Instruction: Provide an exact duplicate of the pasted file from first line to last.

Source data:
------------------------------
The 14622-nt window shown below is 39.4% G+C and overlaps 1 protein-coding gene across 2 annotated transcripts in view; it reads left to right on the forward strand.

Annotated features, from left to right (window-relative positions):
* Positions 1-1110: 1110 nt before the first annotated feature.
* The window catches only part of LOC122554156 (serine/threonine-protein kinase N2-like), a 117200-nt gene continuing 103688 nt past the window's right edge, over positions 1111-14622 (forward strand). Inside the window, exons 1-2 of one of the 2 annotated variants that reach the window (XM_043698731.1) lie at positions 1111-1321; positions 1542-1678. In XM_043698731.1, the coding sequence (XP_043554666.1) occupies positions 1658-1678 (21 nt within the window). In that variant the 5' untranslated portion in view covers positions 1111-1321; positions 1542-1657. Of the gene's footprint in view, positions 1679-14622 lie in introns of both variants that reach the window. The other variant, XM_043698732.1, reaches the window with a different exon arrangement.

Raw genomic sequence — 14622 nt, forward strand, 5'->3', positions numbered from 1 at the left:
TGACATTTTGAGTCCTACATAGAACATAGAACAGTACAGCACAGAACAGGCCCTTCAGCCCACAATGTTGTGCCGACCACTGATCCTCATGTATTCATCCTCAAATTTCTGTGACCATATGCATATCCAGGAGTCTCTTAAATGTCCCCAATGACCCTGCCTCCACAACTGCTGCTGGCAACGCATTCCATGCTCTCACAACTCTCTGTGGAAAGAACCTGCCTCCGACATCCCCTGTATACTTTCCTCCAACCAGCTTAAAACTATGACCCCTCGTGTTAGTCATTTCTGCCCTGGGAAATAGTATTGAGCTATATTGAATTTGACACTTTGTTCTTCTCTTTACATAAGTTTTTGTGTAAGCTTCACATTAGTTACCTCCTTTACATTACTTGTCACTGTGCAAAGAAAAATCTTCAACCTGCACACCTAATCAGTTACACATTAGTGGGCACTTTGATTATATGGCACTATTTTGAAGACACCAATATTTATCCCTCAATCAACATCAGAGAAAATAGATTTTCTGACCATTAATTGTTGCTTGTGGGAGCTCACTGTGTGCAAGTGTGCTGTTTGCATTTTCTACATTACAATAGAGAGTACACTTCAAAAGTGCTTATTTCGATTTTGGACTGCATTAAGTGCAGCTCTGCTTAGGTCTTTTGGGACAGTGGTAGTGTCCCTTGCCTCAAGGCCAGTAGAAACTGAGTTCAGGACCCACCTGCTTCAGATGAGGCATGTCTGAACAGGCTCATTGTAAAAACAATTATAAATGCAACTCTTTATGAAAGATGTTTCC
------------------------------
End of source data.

The 14622-nt window shown below is 39.4% G+C and overlaps 1 protein-coding gene across 2 annotated transcripts in view; it reads left to right on the forward strand.

Annotated features, from left to right (window-relative positions):
* Positions 1-1110: 1110 nt before the first annotated feature.
* The window catches only part of LOC122554156 (serine/threonine-protein kinase N2-like), a 117200-nt gene continuing 103688 nt past the window's right edge, over positions 1111-14622 (forward strand). Inside the window, exons 1-2 of one of the 2 annotated variants that reach the window (XM_043698731.1) lie at positions 1111-1321; positions 1542-1678. In XM_043698731.1, the coding sequence (XP_043554666.1) occupies positions 1658-1678 (21 nt within the window). In that variant the 5' untranslated portion in view covers positions 1111-1321; positions 1542-1657. Of the gene's footprint in view, positions 1679-14622 lie in introns of both variants that reach the window. The other variant, XM_043698732.1, reaches the window with a different exon arrangement.

Raw genomic sequence — 14622 nt, forward strand, 5'->3', positions numbered from 1 at the left:
TGACATTTTGAGTCCTACATAGAACATAGAACAGTACAGCACAGAACAGGCCCTTCAGCCCACAATGTTGTGCCGACCACTGATCCTCATGTATTCATCCTCAAATTTCTGTGACCATATGCATATCCAGGAGTCTCTTAAATGTCCCCAATGACCCTGCCTCCACAACTGCTGCTGGCAACGCATTCCATGCTCTCACAACTCTCTGTGGAAAGAACCTGCCTCCGACATCCCCTGTATACTTTCCTCCAACCAGCTTAAAACTATGACCCCTCGTGTTAGTCATTTCTGCCCTGGGAAATAGTATTGAGCTATATTGAATTTGACACTTTGTTCTTCTCTTTACATAAGTTTTTGTGTAAGCTTCACATTAGTTACCTCCTTTACATTACTTGTCACTGTGCAAAGAAAAATCTTCAACCTGCACACCTAATCAGTTACACATTAGTGGGCACTTTGATTATATGGCACTATTTTGAAGACACCAATATTTATCCCTCAATCAACATCAGAGAAAATAGATTTTCTGACCATTAATTGTTGCTTGTGGGAGCTCACTGTGTGCAAGTGTGCTGTTTGCATTTTCTACATTACAATAGAGAGTACACTTCAAAAGTGCTTATTTCGATTTTGGACTGCATTAAGTGCAGCTCTGCTTAGGTCTTTTGGGACAGTGGTAGTGTCCCTTGCCTCAAGGCCAGTAGAAACTGAGTTCAGGACCCACCTGCTTCAGATGAGGCATGTCTGAACAGGCTCATTGTAAAAACAATTATAAATGCAACTCTTTATGAAAGATGTTTCC